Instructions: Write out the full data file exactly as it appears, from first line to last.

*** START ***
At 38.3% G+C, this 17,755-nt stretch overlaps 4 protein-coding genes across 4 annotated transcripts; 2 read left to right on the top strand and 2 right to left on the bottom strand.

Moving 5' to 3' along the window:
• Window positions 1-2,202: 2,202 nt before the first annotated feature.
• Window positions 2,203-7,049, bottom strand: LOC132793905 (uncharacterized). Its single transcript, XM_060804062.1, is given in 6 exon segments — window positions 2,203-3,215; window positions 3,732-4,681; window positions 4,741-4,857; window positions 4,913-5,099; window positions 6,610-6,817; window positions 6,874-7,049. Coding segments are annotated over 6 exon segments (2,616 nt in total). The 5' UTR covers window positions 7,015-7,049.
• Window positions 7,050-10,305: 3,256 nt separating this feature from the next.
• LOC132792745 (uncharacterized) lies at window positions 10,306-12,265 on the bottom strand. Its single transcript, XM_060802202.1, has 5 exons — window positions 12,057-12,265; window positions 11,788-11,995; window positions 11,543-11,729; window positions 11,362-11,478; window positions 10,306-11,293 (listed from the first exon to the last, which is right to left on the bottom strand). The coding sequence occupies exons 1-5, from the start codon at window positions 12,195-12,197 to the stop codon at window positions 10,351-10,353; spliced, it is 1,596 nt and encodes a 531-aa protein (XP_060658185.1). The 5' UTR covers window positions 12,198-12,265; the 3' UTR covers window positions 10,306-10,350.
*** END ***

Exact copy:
At 38.3% G+C, this 17,755-nt stretch overlaps 4 protein-coding genes across 4 annotated transcripts; 2 read left to right on the top strand and 2 right to left on the bottom strand.

Moving 5' to 3' along the window:
• Window positions 1-2,202: 2,202 nt before the first annotated feature.
• Window positions 2,203-7,049, bottom strand: LOC132793905 (uncharacterized). Its single transcript, XM_060804062.1, is given in 6 exon segments — window positions 2,203-3,215; window positions 3,732-4,681; window positions 4,741-4,857; window positions 4,913-5,099; window positions 6,610-6,817; window positions 6,874-7,049. Coding segments are annotated over 6 exon segments (2,616 nt in total). The 5' UTR covers window positions 7,015-7,049.
• Window positions 7,050-10,305: 3,256 nt separating this feature from the next.
• LOC132792745 (uncharacterized) lies at window positions 10,306-12,265 on the bottom strand. Its single transcript, XM_060802202.1, has 5 exons — window positions 12,057-12,265; window positions 11,788-11,995; window positions 11,543-11,729; window positions 11,362-11,478; window positions 10,306-11,293 (listed from the first exon to the last, which is right to left on the bottom strand). The coding sequence occupies exons 1-5, from the start codon at window positions 12,195-12,197 to the stop codon at window positions 10,351-10,353; spliced, it is 1,596 nt and encodes a 531-aa protein (XP_060658185.1). The 5' UTR covers window positions 12,198-12,265; the 3' UTR covers window positions 10,306-10,350.